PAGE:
Author Affiliations: Departments of Psychiatry and Pediatrics, University of Pittsburgh School of Medicine, Pittsburgh, Pa.
Dental amalgam, which contains 50% mercury by weight, has been used for at least 150 years. Because mercury is an acknowledged neurotoxin, concerns about the health effects of exposure to this chemical are widespread. Consequently, many individuals have submitted to removal of amalgam dental fillings, an uncomfortable, expensive procedure that is not free of hazard. In this issue of JAMA, Bellinger and colleagues1 and DeRouen and colleagues2 report the first 2 randomized controlled trials comparing the health effects in children treated with mercury amalgam fillings with those treated with a composite dental restorative material.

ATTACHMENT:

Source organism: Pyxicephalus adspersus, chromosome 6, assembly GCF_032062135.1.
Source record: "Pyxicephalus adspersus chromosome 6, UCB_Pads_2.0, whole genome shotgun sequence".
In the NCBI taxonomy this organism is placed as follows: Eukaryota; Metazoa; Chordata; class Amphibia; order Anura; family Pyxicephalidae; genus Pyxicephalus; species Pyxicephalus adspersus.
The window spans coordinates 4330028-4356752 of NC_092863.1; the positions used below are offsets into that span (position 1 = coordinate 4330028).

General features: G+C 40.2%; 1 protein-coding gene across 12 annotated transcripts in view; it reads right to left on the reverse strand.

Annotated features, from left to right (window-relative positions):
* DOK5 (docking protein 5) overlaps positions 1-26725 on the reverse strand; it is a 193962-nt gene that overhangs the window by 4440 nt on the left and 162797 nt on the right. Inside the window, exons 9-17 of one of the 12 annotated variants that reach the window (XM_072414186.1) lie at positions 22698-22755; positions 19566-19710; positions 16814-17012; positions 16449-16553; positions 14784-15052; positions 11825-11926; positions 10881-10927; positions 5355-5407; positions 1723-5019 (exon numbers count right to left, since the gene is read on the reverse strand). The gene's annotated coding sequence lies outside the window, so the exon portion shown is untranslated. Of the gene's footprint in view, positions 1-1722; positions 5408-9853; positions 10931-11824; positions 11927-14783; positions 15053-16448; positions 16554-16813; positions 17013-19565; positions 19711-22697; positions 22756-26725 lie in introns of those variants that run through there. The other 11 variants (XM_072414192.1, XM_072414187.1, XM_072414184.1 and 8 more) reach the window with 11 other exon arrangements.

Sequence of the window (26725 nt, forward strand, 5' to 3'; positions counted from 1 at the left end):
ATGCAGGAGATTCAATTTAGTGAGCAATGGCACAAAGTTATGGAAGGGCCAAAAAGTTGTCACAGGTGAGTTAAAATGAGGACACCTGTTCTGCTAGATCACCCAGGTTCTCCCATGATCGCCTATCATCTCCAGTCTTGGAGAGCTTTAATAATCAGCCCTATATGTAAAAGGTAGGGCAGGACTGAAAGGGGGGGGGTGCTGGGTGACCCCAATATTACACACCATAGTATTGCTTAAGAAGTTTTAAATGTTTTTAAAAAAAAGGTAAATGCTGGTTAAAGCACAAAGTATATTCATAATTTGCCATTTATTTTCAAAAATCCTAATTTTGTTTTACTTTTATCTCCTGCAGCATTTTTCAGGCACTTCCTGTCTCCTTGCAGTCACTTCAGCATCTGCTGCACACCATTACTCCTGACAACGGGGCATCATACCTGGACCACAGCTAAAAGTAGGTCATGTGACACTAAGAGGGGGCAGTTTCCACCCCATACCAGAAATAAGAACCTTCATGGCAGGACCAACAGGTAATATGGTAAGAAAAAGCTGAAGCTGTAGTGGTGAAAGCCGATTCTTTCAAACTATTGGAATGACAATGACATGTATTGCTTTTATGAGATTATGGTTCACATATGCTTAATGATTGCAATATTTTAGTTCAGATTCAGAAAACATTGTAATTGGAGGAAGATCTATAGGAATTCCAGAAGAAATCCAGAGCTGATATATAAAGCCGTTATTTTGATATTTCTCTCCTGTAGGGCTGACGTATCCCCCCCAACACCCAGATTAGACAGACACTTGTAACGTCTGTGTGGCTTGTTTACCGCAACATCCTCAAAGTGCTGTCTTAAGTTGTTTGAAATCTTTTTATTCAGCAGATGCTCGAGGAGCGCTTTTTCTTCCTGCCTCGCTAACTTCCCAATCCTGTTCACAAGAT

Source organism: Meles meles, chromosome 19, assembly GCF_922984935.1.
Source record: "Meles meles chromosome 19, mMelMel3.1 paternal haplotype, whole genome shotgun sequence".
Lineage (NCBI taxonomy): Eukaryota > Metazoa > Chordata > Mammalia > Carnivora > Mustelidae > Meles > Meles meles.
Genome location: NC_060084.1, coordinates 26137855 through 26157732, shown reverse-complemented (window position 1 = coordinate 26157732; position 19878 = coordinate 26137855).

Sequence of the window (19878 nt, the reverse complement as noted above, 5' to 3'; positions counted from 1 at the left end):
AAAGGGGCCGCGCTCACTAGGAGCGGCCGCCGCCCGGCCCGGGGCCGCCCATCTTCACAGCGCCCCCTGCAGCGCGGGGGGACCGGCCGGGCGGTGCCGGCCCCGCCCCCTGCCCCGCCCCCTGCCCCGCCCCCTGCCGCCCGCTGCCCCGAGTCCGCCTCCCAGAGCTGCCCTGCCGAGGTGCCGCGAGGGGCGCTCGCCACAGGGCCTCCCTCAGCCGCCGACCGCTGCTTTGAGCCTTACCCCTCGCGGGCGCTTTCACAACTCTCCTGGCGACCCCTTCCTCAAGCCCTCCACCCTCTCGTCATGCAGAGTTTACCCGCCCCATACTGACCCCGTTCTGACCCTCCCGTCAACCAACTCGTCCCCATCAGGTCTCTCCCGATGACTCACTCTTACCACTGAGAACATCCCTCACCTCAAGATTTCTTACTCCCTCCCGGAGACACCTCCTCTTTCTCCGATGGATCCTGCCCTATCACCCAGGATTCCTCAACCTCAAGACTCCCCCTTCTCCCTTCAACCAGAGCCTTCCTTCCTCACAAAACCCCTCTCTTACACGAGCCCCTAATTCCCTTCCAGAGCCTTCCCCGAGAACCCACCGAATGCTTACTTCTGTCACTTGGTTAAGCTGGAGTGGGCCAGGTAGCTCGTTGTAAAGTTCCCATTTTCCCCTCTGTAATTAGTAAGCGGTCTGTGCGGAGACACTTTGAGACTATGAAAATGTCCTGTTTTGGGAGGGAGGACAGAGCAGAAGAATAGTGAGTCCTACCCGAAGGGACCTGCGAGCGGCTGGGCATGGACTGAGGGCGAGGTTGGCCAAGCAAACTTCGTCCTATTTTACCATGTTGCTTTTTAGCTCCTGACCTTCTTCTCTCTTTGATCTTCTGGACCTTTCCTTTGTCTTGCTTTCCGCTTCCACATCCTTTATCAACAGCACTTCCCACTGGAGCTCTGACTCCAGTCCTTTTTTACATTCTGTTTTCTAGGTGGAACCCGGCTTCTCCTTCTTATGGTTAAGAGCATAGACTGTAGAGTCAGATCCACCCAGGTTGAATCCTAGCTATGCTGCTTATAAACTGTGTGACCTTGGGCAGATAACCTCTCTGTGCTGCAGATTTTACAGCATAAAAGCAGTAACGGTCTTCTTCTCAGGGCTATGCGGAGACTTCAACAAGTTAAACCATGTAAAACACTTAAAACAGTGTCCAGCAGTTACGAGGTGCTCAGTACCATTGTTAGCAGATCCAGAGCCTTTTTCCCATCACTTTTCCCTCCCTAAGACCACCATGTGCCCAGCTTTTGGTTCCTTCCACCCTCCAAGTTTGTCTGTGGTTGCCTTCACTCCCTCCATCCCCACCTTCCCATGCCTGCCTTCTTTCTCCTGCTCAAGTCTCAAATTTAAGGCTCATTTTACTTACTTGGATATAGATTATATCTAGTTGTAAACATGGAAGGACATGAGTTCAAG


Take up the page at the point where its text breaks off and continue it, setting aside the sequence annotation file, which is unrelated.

Needleman HL. Mercury in Dental Amalgam—A Neurotoxic Risk? JAMA. 2006;295(15):1835–1836. doi:10.1001/jama.295.15.1835
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